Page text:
He was also a founder of the California Media Collaborative, based at the Commonwealth Club of California. Prior to that, he spent more than a decade at the San Francisco Chronicle, where he was an award-winning education reporter, Washington correspondent, columnist, and member of the editorial board.
He has served as an executive director of several nonprofit organizations, including Youth News in Oakland. He also directed youth programs at Pacific News Service/New America Media. A South African by birth, he founded and directed the Institute for a New South Africa. Freedberg has been a John S. Knight Journalism Fellow at Stanford University, a Visiting Fellow at the Urban Institute in Washington D.C., and a Fellow at the Institute for Justice and Journalism at the University of Southern California. He has a Ph.D. in cultural anthropology from UC Berkeley and a B.A. in developmental psychology from Yale University.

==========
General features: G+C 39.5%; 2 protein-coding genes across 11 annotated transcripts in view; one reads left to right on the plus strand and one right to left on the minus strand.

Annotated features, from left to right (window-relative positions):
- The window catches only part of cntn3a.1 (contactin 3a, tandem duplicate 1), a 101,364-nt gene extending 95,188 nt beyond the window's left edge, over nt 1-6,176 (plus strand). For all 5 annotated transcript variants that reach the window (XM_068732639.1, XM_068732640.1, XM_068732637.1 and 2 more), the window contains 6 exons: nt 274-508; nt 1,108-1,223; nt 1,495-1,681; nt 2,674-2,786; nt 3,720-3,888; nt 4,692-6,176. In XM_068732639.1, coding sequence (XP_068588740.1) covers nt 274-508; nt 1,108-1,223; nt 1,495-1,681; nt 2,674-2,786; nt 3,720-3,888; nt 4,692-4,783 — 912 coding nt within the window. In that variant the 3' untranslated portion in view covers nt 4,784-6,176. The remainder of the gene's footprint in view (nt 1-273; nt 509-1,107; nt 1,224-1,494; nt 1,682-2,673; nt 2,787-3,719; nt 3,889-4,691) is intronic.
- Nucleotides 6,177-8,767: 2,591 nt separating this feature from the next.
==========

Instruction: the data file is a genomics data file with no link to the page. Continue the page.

Director of the Center for Analysis of Longitudinal Data in Education Research (CALDER) at the American Institutes for Research and the Director of the Center for Education Data & Research (CEDR) at the University of Washington
Dr. Dan Goldhaber is the Director of the Center for Analysis of Longitudinal Data in Education Research (CALDER) at the American Institutes for Research and the Director of the Center for Education Data & Research (CEDR) at the University of Washington. Both CALDER and CEDR are focused on using state administrative data to do research that informs decisions about policy and practice.